Trayvon Martin was murdered days before the Kony 2012 campaign went viral, a video that notched 100 million hits in just 10 days. While Martin’s case is just beginning to trend in the media, why has the injustice not captured our attention the same way as the Kony campaign? Here are some possible reasons:
1) The Race Equation.
The “soft bigotry” of the Kony 2012 video reinforces a long-standing paternalistic and colonialist narrative that white Westerners could "save" Africa by galvanizing an army of well-meaning activists across the pond. The story rests on an implicit framework of good (white) and evil (black) that says black violence threatens humanity and can only be defeated by well-intentioned, privileged Westerners. This equation is disempowering and contradictory by design. It implies that Ugandans and African are too weak to solve their own problems. Equally as important, it does not offer us as simple of a solution when the evil is white (read: George Zimmerman) and good is black (read: Trayvon Martin).
2) Lack of “A-list” celebrities.
The Kony 2012 campaign successfully targeted a number of the top 20 culture makers on their list, including Oprah Winfrey and Justin Bieber, to spread their word. Stars like Spike Lee, Russell Simmons, Gabrielle Union, and Mia Farrow have spoken out on Martin’s murder, but the campaign has not (yet?) enjoyed support from the same heavy-weight backers of Kony 2012 to make the campaign similarly ubiquitous. Before Trayvon Martin supporters try to get celebrity-backing, though, they should think twice: George Clooney’s foray into political activism and Madonna’s recent spat with the government of Malawi may have done more harm than good, including to add more fuel to the white savior argument fire.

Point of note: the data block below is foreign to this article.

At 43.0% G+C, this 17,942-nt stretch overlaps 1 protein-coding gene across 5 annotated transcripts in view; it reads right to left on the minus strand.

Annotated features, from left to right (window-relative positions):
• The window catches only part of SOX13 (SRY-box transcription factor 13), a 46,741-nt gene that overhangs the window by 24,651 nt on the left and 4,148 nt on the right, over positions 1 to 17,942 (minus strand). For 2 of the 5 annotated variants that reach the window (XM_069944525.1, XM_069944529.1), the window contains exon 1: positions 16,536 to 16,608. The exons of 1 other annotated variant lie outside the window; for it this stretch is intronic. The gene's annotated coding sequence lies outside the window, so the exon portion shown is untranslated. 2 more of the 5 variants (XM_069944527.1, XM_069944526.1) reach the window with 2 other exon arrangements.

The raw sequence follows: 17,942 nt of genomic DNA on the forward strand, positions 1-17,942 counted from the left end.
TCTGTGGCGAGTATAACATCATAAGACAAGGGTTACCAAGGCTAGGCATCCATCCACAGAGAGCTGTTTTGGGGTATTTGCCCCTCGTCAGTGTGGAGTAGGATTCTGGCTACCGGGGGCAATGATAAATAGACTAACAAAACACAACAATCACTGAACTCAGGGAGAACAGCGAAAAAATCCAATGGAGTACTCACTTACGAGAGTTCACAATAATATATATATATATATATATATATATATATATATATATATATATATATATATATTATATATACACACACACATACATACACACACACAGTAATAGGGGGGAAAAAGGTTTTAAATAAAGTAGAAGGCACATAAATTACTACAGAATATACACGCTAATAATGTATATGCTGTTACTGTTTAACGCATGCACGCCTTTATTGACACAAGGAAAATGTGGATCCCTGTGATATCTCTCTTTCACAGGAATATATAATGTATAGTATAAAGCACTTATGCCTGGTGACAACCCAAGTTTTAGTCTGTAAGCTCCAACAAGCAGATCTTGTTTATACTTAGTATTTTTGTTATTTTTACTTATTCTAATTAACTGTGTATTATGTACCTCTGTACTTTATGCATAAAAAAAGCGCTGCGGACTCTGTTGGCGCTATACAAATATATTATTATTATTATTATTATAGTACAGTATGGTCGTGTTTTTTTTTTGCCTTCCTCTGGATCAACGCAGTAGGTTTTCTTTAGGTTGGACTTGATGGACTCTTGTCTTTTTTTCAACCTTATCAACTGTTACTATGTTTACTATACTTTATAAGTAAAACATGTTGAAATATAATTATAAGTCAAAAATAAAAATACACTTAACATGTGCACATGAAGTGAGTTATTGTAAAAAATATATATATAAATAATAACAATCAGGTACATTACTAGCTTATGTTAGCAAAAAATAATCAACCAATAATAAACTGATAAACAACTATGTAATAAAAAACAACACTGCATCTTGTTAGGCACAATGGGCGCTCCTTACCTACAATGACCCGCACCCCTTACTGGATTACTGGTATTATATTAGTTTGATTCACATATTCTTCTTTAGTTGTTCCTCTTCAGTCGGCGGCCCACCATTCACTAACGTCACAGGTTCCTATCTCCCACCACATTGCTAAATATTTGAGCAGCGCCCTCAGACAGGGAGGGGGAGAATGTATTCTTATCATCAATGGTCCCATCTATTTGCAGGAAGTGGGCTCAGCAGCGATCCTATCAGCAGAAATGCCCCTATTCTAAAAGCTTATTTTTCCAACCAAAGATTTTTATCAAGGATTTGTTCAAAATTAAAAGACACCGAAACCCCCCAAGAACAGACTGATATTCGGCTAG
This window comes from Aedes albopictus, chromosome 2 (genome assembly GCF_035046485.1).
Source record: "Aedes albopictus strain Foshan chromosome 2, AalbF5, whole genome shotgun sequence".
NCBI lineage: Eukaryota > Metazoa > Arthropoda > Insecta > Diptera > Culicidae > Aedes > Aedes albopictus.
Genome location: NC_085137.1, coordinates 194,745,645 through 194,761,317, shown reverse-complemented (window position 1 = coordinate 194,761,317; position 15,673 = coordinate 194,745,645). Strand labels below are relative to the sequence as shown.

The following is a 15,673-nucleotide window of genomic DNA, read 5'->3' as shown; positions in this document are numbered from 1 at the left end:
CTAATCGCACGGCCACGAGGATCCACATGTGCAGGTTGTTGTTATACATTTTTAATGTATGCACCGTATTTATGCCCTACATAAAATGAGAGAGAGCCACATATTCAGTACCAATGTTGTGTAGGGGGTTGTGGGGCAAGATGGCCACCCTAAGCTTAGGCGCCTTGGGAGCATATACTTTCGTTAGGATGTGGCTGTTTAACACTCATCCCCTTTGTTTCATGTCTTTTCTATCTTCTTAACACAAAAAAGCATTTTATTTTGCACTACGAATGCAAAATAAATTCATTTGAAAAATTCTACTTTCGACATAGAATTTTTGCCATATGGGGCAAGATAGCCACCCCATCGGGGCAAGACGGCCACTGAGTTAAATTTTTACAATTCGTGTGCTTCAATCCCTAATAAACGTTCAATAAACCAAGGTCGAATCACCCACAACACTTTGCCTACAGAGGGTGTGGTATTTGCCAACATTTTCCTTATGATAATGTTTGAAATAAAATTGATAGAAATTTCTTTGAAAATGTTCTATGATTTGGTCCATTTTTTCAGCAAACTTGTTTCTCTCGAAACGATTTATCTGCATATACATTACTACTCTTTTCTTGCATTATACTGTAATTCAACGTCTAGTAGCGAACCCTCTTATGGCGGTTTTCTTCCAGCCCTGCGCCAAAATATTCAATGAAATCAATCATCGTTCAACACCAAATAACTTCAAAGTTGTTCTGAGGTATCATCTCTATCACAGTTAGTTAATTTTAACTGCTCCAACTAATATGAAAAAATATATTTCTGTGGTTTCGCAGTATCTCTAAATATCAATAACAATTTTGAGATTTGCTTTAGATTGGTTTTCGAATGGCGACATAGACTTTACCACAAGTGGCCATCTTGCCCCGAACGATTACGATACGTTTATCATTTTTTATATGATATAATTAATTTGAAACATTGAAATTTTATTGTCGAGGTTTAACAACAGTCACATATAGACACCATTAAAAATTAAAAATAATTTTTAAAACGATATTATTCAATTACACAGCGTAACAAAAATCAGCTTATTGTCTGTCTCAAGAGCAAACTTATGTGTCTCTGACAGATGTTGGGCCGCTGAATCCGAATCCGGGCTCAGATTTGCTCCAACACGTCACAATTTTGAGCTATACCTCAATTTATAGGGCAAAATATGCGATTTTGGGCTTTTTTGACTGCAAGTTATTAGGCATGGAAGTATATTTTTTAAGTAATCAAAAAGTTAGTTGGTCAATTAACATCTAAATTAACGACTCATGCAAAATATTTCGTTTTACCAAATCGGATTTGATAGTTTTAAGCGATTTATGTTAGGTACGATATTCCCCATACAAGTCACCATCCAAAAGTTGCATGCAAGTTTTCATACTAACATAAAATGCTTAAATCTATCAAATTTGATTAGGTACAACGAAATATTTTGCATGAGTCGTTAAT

3) It’s not exotic.
It is just sexier to help poor, disenfranchised people in another country, especially if it’s in Africa. It is much harder to face our own problems at home. Acknowledging that we have a race problem requires a depth of conversation, self-reflection, and controversy that many of us may not be willing to undertake. In on-going arguments about whether or not we are finally post-racial – especially after the election of an African American president – it is clear that we are more comfortable talking about problems in other countries than facing our own beliefs of race in the U.S.
4) The Kony 2012 video was slick.
Trayvon Martin’s case is garnering substantial support (the Change.org petition is driving the second highest amount of traffic on its site), but so far it (and every other public campaign in the history of the world) pales in comparison to the viral affect of the Kony 2012 video. Whether or not you support director Jason Russell’s appeal, you cannot deny he did a bang-up job of making its message personal. It had a cute kid, fast moving footage, compelling moral appeal, and easy ways to make a difference that connected the budding activist with peers. In fact, the video provides such a full-on visual experience that the average American watcher would be almost heartless not to order the action kit, or at least, tweet about it…twice.
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